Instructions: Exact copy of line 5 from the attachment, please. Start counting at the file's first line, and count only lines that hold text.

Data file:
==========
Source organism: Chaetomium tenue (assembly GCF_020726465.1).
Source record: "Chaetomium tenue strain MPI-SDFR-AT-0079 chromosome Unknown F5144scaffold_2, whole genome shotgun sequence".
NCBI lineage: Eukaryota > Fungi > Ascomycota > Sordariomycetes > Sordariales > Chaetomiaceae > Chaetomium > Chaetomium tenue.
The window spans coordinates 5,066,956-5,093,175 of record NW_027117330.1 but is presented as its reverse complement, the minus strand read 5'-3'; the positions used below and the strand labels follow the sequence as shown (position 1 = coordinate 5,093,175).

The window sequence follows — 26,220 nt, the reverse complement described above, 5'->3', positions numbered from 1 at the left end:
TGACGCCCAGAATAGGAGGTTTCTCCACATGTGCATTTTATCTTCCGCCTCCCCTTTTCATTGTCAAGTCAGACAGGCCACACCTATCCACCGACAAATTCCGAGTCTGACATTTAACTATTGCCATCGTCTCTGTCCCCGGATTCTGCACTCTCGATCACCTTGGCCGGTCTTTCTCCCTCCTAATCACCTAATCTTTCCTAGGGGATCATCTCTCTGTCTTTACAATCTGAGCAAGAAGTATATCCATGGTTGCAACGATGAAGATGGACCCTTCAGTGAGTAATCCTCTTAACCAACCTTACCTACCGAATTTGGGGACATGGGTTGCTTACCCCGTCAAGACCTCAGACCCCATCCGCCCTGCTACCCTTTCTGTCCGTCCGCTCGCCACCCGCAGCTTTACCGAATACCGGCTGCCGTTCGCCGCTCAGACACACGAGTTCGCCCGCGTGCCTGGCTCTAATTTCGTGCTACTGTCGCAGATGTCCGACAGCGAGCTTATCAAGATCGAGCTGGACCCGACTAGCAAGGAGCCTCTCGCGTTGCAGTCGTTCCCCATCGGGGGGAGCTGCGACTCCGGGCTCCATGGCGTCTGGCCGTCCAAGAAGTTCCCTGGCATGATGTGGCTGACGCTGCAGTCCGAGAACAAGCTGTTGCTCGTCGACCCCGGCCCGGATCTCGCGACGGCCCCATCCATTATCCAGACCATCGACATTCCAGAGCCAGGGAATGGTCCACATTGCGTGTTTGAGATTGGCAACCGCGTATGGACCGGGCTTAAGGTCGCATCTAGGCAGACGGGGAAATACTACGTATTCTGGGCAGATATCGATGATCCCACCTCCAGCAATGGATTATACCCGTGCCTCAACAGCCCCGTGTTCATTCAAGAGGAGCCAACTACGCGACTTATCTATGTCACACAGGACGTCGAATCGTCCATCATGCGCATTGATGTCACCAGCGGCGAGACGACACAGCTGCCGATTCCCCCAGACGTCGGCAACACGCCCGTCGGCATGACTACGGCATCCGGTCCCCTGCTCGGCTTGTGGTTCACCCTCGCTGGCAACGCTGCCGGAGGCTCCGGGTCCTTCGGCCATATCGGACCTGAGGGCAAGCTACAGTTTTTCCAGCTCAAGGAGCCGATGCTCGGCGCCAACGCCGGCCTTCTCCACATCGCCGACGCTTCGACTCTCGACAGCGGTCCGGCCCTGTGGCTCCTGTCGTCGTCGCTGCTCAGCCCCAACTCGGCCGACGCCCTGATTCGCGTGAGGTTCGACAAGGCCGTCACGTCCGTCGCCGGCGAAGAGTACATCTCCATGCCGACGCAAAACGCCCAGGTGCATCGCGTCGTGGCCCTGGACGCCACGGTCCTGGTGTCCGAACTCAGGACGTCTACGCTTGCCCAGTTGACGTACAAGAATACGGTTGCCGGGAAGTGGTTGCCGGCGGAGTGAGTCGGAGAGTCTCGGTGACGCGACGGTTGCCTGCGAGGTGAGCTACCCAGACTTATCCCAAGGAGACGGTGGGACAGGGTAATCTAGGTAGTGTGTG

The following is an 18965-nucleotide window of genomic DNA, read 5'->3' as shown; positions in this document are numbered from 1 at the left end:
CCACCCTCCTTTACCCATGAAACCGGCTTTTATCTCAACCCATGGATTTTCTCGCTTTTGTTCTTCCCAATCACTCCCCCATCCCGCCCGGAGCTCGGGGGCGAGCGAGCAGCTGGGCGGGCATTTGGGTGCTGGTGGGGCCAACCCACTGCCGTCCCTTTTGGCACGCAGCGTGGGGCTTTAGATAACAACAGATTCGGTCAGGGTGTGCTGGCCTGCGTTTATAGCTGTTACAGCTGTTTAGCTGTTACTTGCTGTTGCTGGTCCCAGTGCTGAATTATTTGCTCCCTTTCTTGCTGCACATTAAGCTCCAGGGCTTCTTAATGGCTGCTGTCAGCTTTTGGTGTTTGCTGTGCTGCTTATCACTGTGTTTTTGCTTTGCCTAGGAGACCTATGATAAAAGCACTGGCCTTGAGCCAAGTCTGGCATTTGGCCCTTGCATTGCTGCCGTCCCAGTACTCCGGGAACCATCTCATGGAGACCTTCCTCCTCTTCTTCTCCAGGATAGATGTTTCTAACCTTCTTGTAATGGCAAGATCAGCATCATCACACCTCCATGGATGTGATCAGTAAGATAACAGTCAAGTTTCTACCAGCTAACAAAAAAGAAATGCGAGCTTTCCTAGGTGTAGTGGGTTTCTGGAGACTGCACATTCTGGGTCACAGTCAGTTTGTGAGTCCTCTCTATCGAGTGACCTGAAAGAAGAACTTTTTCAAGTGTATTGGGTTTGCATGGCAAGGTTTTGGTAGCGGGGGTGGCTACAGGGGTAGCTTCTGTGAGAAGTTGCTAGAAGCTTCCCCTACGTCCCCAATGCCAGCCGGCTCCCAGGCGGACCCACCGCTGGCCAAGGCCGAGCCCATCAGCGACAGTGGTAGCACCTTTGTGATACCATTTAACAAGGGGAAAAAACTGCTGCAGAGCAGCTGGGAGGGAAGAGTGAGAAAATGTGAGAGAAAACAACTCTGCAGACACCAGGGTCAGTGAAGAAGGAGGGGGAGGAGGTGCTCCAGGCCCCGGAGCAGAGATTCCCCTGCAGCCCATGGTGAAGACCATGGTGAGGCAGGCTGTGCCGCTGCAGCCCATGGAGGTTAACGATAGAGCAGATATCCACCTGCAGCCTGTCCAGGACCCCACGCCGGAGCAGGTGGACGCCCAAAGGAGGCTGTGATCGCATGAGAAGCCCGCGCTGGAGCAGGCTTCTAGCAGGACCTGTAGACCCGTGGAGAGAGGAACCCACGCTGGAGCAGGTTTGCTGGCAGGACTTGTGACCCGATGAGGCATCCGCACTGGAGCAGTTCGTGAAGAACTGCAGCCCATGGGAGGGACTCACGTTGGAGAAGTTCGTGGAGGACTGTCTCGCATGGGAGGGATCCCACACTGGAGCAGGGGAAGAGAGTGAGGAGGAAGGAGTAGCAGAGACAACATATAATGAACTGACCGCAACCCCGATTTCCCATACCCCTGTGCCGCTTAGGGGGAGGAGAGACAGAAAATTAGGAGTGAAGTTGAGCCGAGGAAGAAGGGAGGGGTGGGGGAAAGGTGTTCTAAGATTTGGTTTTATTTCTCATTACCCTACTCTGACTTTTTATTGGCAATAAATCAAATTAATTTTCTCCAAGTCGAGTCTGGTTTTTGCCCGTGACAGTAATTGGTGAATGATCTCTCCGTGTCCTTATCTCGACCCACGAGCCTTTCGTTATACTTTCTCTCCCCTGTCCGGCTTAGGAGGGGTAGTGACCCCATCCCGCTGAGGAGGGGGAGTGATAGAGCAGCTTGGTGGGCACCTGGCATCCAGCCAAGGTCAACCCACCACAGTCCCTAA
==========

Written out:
The window sequence follows — 26,220 nt, the reverse complement described above, 5'->3', positions numbered from 1 at the left end: